American Journal of Medicine, internal medicine, medicine, health, healthy lifestyles, cancer, heart disease, drugs

Online Educational Video Improves Bowel Preparation and Reduces the Need for Repeat Colonoscopy

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Unsatisfactory bowel preparation has been reported in up to 33% of screening colonoscopies. Patients’ lack of understanding about how a good bowel preparation can be achieved is one of the major causes. Patient education has been explored as a possible intervention to improve this important endpoint and has yielded mixed results. We compared the proportion of satisfactory bowel preparations and adenoma detection rates between patients who viewed and did not view an educational video on colonoscopy.

Methods

An educational video on colonoscopy, accessible via the Internet, was issued to all patients with planned procedures between 2010 and 2014. Viewing status of the video was verified through a unique code linked to each patient’s medical record. Excellent, good, or adequate bowel preparations were defined as “satisfactory,” whereas fair, poor, or inadequate bowel preparations were defined as “unsatisfactory.”

Results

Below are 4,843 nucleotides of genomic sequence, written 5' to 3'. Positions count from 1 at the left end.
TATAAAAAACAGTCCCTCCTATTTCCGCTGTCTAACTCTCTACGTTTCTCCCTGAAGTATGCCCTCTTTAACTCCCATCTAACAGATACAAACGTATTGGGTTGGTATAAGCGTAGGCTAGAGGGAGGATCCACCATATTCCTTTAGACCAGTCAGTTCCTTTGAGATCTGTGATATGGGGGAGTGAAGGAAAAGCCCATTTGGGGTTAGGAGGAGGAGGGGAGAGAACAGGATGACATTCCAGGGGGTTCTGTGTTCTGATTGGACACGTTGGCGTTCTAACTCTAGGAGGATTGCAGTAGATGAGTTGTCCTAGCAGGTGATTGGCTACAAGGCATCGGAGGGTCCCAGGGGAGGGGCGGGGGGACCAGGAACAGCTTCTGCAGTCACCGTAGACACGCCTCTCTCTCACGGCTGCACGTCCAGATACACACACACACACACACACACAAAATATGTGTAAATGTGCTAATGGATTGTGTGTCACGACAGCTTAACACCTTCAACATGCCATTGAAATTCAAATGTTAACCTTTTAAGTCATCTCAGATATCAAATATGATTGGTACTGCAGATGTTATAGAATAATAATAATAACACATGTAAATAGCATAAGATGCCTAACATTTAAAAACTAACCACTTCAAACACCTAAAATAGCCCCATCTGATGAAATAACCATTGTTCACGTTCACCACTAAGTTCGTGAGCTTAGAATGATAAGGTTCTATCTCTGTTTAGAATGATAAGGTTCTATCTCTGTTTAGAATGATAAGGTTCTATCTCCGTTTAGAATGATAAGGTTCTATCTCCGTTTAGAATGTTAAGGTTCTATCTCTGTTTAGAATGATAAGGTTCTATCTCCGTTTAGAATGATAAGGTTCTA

A total of 2530 patients undergoing their first outpatient screening colonoscopy were included; 1251 patients viewed the educational video and 1279 patients did not see the video. Multivariate analysis revealed higher rates of satisfactory bowel preparation in the educational video group (92.3% [95% confidence interval [CI], 84.8-96.3] vs 87.4% [95% CI, 76.4-93.7], P <.001). Need for a repeat colonoscopy within 3 years was also higher in patients who did not see the video (6.6% [95% CI, 2.8-14.7] vs 3.3% [95% CI 1.3-7.8], P <.001).

Conclusion

Patient-centered educational video improves bowel preparation quality and may reduce the need for an earlier repeat procedure in patients undergoing screening colonoscopy.

 

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-Umar Hayat, MD, Peter J.W. Lee, MBChB, Rocio Lopez, MPH, John J. Vargo, MD, MPH, Maged K. Rizk, MD

This article originally appeared in the November 2016 issue of The American Journal of Medicine.

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